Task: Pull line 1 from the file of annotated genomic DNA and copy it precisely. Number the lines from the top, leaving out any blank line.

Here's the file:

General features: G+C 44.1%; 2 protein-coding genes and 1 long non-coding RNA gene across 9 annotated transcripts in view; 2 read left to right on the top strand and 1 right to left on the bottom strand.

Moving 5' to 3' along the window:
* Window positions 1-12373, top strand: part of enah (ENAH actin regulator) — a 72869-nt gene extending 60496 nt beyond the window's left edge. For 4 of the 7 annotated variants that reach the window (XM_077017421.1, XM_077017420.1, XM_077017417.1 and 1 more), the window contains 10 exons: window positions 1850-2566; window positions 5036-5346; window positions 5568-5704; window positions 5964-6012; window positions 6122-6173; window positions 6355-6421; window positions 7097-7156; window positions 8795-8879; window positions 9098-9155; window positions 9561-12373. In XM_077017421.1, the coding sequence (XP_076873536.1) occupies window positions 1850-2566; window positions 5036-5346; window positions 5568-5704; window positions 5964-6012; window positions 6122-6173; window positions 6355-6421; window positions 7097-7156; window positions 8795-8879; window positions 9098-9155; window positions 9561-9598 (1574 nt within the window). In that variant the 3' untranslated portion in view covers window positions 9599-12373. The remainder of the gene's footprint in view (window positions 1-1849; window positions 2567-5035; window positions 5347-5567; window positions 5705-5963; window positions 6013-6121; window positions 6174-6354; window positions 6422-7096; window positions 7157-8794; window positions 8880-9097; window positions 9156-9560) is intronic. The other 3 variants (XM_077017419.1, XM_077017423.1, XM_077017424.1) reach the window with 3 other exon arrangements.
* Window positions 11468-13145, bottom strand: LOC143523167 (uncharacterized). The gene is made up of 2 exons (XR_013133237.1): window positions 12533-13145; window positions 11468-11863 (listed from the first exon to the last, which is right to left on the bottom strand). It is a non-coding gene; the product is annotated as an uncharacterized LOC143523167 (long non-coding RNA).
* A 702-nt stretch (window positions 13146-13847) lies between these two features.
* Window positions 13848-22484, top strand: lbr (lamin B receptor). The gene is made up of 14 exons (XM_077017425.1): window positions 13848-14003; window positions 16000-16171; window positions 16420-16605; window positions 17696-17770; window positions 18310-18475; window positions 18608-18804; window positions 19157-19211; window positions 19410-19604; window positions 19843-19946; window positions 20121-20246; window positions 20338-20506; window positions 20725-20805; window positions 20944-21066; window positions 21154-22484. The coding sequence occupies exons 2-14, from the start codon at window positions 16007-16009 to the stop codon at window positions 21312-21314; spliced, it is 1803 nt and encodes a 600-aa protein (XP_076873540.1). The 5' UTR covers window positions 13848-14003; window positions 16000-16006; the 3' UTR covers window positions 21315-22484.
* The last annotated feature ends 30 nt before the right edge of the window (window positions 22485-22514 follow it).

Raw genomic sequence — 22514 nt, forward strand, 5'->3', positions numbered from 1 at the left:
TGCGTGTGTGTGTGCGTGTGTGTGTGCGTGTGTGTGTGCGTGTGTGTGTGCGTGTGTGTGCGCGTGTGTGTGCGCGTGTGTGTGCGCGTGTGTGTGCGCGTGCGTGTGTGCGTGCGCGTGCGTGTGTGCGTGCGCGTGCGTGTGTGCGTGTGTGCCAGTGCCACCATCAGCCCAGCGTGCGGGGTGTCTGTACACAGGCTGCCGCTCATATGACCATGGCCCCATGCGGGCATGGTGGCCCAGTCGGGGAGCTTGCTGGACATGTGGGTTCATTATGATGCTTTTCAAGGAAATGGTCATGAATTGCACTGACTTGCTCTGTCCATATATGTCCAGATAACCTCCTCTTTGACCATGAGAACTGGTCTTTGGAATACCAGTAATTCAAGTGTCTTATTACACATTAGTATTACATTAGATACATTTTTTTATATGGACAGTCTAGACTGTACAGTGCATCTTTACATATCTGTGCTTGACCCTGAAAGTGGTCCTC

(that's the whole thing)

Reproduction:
General features: G+C 44.1%; 2 protein-coding genes and 1 long non-coding RNA gene across 9 annotated transcripts in view; 2 read left to right on the top strand and 1 right to left on the bottom strand.